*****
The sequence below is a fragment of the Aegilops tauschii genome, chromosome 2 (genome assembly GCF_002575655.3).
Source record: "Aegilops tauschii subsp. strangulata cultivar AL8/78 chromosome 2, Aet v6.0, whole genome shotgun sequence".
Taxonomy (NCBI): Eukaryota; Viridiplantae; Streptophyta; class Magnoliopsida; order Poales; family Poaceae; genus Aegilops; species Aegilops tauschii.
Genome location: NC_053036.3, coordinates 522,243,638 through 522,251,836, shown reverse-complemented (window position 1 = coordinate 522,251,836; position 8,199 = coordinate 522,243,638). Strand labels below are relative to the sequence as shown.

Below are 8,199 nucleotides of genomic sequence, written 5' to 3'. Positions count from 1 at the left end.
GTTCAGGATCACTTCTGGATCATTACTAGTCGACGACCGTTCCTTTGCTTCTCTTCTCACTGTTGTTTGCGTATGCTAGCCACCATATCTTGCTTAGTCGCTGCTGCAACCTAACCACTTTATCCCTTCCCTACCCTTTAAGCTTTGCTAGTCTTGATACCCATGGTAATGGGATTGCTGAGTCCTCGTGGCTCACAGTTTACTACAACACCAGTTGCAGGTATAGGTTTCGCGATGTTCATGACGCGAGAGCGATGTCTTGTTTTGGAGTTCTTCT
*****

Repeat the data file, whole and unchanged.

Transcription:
The sequence below is a fragment of the Aegilops tauschii genome, chromosome 2 (genome assembly GCF_002575655.3).
Source record: "Aegilops tauschii subsp. strangulata cultivar AL8/78 chromosome 2, Aet v6.0, whole genome shotgun sequence".
Taxonomy (NCBI): Eukaryota; Viridiplantae; Streptophyta; class Magnoliopsida; order Poales; family Poaceae; genus Aegilops; species Aegilops tauschii.
Genome location: NC_053036.3, coordinates 522,243,638 through 522,251,836, shown reverse-complemented (window position 1 = coordinate 522,251,836; position 8,199 = coordinate 522,243,638). Strand labels below are relative to the sequence as shown.

Below are 8,199 nucleotides of genomic sequence, written 5' to 3'. Positions count from 1 at the left end.
GTTCAGGATCACTTCTGGATCATTACTAGTCGACGACCGTTCCTTTGCTTCTCTTCTCACTGTTGTTTGCGTATGCTAGCCACCATATCTTGCTTAGTCGCTGCTGCAACCTAACCACTTTATCCCTTCCCTACCCTTTAAGCTTTGCTAGTCTTGATACCCATGGTAATGGGATTGCTGAGTCCTCGTGGCTCACAGTTTACTACAACACCAGTTGCAGGTATAGGTTTCGCGATGTTCATGACGCGAGAGCGATGTCTTGTTTTGGAGTTCTTCT